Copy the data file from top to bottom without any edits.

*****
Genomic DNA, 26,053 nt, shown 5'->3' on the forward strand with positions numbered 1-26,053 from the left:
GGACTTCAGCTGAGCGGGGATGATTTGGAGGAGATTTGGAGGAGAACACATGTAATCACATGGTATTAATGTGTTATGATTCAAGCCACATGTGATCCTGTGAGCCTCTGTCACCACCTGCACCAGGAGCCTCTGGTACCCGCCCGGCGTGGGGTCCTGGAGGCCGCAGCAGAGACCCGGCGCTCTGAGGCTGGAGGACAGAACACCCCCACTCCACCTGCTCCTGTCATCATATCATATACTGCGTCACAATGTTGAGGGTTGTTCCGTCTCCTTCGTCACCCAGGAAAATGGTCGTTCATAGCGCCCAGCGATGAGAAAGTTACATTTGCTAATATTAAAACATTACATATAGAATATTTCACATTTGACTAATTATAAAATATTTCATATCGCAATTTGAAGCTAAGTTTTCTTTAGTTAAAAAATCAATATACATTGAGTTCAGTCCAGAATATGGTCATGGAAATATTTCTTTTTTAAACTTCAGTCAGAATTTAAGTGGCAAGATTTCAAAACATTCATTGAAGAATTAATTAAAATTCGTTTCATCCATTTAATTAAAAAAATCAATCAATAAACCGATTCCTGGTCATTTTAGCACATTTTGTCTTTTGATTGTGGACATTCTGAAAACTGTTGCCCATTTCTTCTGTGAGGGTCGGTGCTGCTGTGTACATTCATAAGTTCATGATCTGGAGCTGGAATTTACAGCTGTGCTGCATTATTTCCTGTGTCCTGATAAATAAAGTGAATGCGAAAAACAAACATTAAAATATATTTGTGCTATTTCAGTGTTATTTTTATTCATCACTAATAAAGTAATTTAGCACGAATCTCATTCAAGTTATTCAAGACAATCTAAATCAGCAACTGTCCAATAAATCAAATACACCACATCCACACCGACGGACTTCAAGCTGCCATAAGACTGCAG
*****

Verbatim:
Genomic DNA, 26,053 nt, shown 5'->3' on the forward strand with positions numbered 1-26,053 from the left:
GGACTTCAGCTGAGCGGGGATGATTTGGAGGAGATTTGGAGGAGAACACATGTAATCACATGGTATTAATGTGTTATGATTCAAGCCACATGTGATCCTGTGAGCCTCTGTCACCACCTGCACCAGGAGCCTCTGGTACCCGCCCGGCGTGGGGTCCTGGAGGCCGCAGCAGAGACCCGGCGCTCTGAGGCTGGAGGACAGAACACCCCCACTCCACCTGCTCCTGTCATCATATCATATACTGCGTCACAATGTTGAGGGTTGTTCCGTCTCCTTCGTCACCCAGGAAAATGGTCGTTCATAGCGCCCAGCGATGAGAAAGTTACATTTGCTAATATTAAAACATTACATATAGAATATTTCACATTTGACTAATTATAAAATATTTCATATCGCAATTTGAAGCTAAGTTTTCTTTAGTTAAAAAATCAATATACATTGAGTTCAGTCCAGAATATGGTCATGGAAATATTTCTTTTTTAAACTTCAGTCAGAATTTAAGTGGCAAGATTTCAAAACATTCATTGAAGAATTAATTAAAATTCGTTTCATCCATTTAATTAAAAAAATCAATCAATAAACCGATTCCTGGTCATTTTAGCACATTTTGTCTTTTGATTGTGGACATTCTGAAAACTGTTGCCCATTTCTTCTGTGAGGGTCGGTGCTGCTGTGTACATTCATAAGTTCATGATCTGGAGCTGGAATTTACAGCTGTGCTGCATTATTTCCTGTGTCCTGATAAATAAAGTGAATGCGAAAAACAAACATTAAAATATATTTGTGCTATTTCAGTGTTATTTTTATTCATCACTAATAAAGTAATTTAGCACGAATCTCATTCAAGTTATTCAAGACAATCTAAATCAGCAACTGTCCAATAAATCAAATACACCACATCCACACCGACGGACTTCAAGCTGCCATAAGACTGCAG